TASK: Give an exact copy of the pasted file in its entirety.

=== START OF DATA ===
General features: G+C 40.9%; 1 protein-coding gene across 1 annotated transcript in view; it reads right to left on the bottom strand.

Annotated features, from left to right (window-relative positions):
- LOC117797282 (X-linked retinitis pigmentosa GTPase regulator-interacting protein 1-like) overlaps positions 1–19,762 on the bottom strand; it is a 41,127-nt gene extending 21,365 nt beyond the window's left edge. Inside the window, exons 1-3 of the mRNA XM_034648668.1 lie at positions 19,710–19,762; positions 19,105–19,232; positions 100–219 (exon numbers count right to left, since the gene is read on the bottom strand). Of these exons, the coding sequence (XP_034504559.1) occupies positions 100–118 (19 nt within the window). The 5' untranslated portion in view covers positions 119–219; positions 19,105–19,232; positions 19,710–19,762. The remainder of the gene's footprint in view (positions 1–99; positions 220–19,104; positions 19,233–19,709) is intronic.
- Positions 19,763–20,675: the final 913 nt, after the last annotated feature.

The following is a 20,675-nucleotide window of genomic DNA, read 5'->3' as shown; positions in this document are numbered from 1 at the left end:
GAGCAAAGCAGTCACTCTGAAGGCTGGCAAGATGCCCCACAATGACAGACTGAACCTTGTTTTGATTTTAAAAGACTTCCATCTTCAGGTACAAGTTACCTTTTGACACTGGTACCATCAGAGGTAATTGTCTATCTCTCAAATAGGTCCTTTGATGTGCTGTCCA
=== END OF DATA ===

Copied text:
General features: G+C 40.9%; 1 protein-coding gene across 1 annotated transcript in view; it reads right to left on the bottom strand.

Annotated features, from left to right (window-relative positions):
- LOC117797282 (X-linked retinitis pigmentosa GTPase regulator-interacting protein 1-like) overlaps positions 1–19,762 on the bottom strand; it is a 41,127-nt gene extending 21,365 nt beyond the window's left edge. Inside the window, exons 1-3 of the mRNA XM_034648668.1 lie at positions 19,710–19,762; positions 19,105–19,232; positions 100–219 (exon numbers count right to left, since the gene is read on the bottom strand). Of these exons, the coding sequence (XP_034504559.1) occupies positions 100–118 (19 nt within the window). The 5' untranslated portion in view covers positions 119–219; positions 19,105–19,232; positions 19,710–19,762. The remainder of the gene's footprint in view (positions 1–99; positions 220–19,104; positions 19,233–19,709) is intronic.
- Positions 19,763–20,675: the final 913 nt, after the last annotated feature.

The following is a 20,675-nucleotide window of genomic DNA, read 5'->3' as shown; positions in this document are numbered from 1 at the left end:
GAGCAAAGCAGTCACTCTGAAGGCTGGCAAGATGCCCCACAATGACAGACTGAACCTTGTTTTGATTTTAAAAGACTTCCATCTTCAGGTACAAGTTACCTTTTGACACTGGTACCATCAGAGGTAATTGTCTATCTCTCAAATAGGTCCTTTGATGTGCTGTCCA